He goes on to argue that “Far from being ’19th-century’ behaviour, bombing, invading, and toppling regimes remain options the United States has been willing to deploy against its adversaries. Qaddafi’s execution in particular is known to have disturbed Putin. In 2011, Putin repeatedly and angrily denouncedNATO for using the no-fly zone it imposed on Libya as a pretext for allowing Qaddafi’s killing”.

Again the writer unfairly blames the West/America for Putin’s lack of compentence or worse. Putin allowed Russia to vote for the UN Libya resolution but was then suprised to see that it meant the overthrow of Gaddafi. It must be asked, what exactly did Putin think would happen, the rebels in the east would be saved from defeat and then the western alliance would just “go home”?

He ends the article “The West, and especially the United States, needs to acknowledge that the invasions and changes of regime they have carried out have done nothing to dispel notions that they seek world hegemony, and have convinced Putin that he is locked in a struggle not only for Russian dominance in its near-abroad, but for the future of his government — and even, possibly, for his life. They have targeted authoritarian rulers in the past, and suspecting them of doing so now makes eminent sense; Putin is taking history’s lesson to heart. This is no mere call for a reexamination of the U.S. history of robust interventions across the globe, interventions of which the Russian leader is no doubt a student. President Obama and his hectoring Secretary of State should take as a given the rank cynicism these interventions have long generated outside America’s borders and formulate their addresses — and policies — to take it into account”.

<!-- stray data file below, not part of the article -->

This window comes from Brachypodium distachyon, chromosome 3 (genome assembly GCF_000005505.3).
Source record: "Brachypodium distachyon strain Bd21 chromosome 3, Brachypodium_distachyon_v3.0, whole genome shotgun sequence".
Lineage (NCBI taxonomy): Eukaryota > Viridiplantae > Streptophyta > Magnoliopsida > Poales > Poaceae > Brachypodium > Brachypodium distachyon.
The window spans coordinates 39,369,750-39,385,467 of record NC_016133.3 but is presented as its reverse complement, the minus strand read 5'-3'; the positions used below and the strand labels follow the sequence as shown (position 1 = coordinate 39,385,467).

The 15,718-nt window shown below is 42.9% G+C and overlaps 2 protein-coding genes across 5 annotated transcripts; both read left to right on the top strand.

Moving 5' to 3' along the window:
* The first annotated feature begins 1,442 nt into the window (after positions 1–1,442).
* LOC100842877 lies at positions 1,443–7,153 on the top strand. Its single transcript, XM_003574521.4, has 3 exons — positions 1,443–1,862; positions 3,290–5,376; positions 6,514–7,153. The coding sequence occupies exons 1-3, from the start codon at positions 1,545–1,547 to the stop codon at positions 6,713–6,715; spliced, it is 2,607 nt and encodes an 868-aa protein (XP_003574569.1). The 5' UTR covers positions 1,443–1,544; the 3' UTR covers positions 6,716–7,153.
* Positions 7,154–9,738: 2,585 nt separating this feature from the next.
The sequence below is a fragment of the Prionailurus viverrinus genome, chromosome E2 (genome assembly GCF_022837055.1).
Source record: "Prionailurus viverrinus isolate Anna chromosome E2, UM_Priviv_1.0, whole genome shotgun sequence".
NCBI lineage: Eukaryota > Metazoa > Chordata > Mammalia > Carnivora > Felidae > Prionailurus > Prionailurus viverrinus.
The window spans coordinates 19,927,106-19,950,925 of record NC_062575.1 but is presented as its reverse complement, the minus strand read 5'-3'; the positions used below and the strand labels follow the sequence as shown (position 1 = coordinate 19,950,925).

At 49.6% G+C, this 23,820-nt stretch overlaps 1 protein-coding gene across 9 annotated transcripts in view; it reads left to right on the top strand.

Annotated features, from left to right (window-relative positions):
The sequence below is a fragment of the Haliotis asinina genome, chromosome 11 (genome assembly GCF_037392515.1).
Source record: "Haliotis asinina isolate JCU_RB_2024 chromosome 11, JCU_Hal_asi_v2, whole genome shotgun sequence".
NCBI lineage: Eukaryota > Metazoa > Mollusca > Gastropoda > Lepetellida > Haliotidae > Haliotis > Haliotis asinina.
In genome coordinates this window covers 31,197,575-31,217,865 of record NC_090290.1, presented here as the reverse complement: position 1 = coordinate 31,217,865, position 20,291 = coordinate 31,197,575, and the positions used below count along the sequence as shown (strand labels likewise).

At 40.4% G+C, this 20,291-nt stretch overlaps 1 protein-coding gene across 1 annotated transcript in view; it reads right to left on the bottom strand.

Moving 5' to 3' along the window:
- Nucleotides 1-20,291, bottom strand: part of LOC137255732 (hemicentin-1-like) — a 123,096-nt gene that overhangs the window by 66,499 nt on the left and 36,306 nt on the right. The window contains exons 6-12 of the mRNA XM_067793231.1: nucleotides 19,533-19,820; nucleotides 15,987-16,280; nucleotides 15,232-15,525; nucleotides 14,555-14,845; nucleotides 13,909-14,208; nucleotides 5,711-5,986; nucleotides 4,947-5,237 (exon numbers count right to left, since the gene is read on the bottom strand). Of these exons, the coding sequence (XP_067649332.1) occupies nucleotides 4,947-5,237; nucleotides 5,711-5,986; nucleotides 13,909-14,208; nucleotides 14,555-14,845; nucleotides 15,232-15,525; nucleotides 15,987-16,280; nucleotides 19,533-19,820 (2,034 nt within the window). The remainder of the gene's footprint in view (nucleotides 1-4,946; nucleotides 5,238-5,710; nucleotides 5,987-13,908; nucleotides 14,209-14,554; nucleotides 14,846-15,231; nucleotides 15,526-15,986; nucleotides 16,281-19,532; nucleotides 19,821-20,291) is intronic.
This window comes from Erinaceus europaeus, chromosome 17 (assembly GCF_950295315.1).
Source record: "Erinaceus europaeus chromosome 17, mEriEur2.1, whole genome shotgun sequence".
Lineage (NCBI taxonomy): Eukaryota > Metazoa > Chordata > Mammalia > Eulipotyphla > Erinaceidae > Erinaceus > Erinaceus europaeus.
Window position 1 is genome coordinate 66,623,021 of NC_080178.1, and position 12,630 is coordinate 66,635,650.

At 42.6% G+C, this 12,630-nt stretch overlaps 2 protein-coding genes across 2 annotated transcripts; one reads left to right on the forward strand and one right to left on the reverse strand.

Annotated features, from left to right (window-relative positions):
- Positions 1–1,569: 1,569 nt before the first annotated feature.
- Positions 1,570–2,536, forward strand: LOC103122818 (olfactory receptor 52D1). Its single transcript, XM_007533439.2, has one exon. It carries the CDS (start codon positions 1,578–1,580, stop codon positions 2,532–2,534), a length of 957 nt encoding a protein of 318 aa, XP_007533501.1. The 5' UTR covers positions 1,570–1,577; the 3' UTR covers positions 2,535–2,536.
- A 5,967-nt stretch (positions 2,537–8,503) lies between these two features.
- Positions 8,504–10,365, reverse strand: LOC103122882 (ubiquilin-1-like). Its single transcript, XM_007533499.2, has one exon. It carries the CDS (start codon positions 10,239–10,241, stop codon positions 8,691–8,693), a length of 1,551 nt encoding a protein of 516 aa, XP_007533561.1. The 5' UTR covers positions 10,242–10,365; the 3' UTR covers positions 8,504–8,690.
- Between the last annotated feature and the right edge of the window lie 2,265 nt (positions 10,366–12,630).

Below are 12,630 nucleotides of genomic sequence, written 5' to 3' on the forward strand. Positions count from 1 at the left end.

6 Responses to “Putin’s rationality”

  1. Now part of Russia | Order and Tradition Says:

    […] Washington Post reports that “Invoking the suffering of the Russian people and a narrative of constant betrayals by the West, President Vladimir Putin declared Tuesday that Russia was within its rights to reclaim […]

  2. End of the Eurasian Union? | Order and Tradition Says:

    […] course, if Putin had not been so short sighted/rational then Putin would still have a link, if not a friend, in Kiev and his beloved Eurasian Union project […]

  3. The missile that sank Putin? | Order and Tradition Says:

    […] Of course, the problem is that this assumes a clear simple investigation, which may not be the case. There have been concerns expressed over the black boxes that were in rebel hands may have been tampered with. Putin needs to cut ties with the rebels and have their weapons supply dry up but there is no certainity that Putin would do this as the real world and his own mind seem to be increasingly detached. […]

  4. Order and Tradition Says:

    […] This answers previous questions about Russia being too big to sanction  and the danger of sanctions but forces people to return to questions over Putin’s rationality. […]

  5. Mearsheimer blames NATO | Order and Tradition Says:

    […] cannot be the case, Putin could have expressed his concerns to “the West” and being a supposedly rational actor should have taken succour from […]

  6. Germany owes Ukraine | Order and Tradition Says:

    […] of NATO that is to blame while others have refuted this idea. There has been a discussion as to his rationality and while he may not be rational Putin is not stupid enough to invade another country so […]